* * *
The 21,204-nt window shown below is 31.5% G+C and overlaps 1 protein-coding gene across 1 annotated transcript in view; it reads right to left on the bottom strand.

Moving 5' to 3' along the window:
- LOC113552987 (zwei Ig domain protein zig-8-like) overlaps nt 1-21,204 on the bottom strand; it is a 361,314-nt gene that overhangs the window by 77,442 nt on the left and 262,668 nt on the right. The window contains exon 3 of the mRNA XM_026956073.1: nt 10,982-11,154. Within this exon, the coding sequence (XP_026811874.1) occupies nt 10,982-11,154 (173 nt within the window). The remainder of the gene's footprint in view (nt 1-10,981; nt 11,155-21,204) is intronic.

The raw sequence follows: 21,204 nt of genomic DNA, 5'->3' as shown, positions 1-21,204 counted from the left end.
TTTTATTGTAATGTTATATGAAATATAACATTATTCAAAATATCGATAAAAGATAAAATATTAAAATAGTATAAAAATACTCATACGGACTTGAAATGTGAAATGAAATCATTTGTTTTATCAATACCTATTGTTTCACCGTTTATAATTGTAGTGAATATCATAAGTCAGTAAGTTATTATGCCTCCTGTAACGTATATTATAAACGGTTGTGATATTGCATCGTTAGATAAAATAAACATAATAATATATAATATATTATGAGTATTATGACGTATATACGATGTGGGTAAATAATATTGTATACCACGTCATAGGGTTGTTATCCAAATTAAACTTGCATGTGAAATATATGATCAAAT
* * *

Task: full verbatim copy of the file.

The 21,204-nt window shown below is 31.5% G+C and overlaps 1 protein-coding gene across 1 annotated transcript in view; it reads right to left on the bottom strand.

Moving 5' to 3' along the window:
- LOC113552987 (zwei Ig domain protein zig-8-like) overlaps nt 1-21,204 on the bottom strand; it is a 361,314-nt gene that overhangs the window by 77,442 nt on the left and 262,668 nt on the right. The window contains exon 3 of the mRNA XM_026956073.1: nt 10,982-11,154. Within this exon, the coding sequence (XP_026811874.1) occupies nt 10,982-11,154 (173 nt within the window). The remainder of the gene's footprint in view (nt 1-10,981; nt 11,155-21,204) is intronic.

The raw sequence follows: 21,204 nt of genomic DNA, 5'->3' as shown, positions 1-21,204 counted from the left end.
TTTTATTGTAATGTTATATGAAATATAACATTATTCAAAATATCGATAAAAGATAAAATATTAAAATAGTATAAAAATACTCATACGGACTTGAAATGTGAAATGAAATCATTTGTTTTATCAATACCTATTGTTTCACCGTTTATAATTGTAGTGAATATCATAAGTCAGTAAGTTATTATGCCTCCTGTAACGTATATTATAAACGGTTGTGATATTGCATCGTTAGATAAAATAAACATAATAATATATAATATATTATGAGTATTATGACGTATATACGATGTGGGTAAATAATATTGTATACCACGTCATAGGGTTGTTATCCAAATTAAACTTGCATGTGAAATATATGATCAAAT